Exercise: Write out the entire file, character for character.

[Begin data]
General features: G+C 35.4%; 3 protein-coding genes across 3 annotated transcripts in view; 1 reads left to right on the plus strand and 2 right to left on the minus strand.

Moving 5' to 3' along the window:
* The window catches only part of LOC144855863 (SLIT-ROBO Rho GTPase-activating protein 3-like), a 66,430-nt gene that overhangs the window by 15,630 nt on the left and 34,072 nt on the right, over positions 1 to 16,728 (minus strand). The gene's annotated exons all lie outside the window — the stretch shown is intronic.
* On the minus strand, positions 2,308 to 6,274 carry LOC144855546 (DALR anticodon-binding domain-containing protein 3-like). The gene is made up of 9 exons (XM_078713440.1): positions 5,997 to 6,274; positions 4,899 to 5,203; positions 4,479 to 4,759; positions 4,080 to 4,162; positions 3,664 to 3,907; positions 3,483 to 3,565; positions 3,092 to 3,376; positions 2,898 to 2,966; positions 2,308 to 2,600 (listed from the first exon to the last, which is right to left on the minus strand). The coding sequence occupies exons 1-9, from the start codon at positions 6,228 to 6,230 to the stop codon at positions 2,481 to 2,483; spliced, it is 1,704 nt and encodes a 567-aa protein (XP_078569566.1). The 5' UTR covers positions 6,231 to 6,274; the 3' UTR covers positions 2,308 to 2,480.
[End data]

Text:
General features: G+C 35.4%; 3 protein-coding genes across 3 annotated transcripts in view; 1 reads left to right on the plus strand and 2 right to left on the minus strand.

Moving 5' to 3' along the window:
* The window catches only part of LOC144855863 (SLIT-ROBO Rho GTPase-activating protein 3-like), a 66,430-nt gene that overhangs the window by 15,630 nt on the left and 34,072 nt on the right, over positions 1 to 16,728 (minus strand). The gene's annotated exons all lie outside the window — the stretch shown is intronic.
* On the minus strand, positions 2,308 to 6,274 carry LOC144855546 (DALR anticodon-binding domain-containing protein 3-like). The gene is made up of 9 exons (XM_078713440.1): positions 5,997 to 6,274; positions 4,899 to 5,203; positions 4,479 to 4,759; positions 4,080 to 4,162; positions 3,664 to 3,907; positions 3,483 to 3,565; positions 3,092 to 3,376; positions 2,898 to 2,966; positions 2,308 to 2,600 (listed from the first exon to the last, which is right to left on the minus strand). The coding sequence occupies exons 1-9, from the start codon at positions 6,228 to 6,230 to the stop codon at positions 2,481 to 2,483; spliced, it is 1,704 nt and encodes a 567-aa protein (XP_078569566.1). The 5' UTR covers positions 6,231 to 6,274; the 3' UTR covers positions 2,308 to 2,480.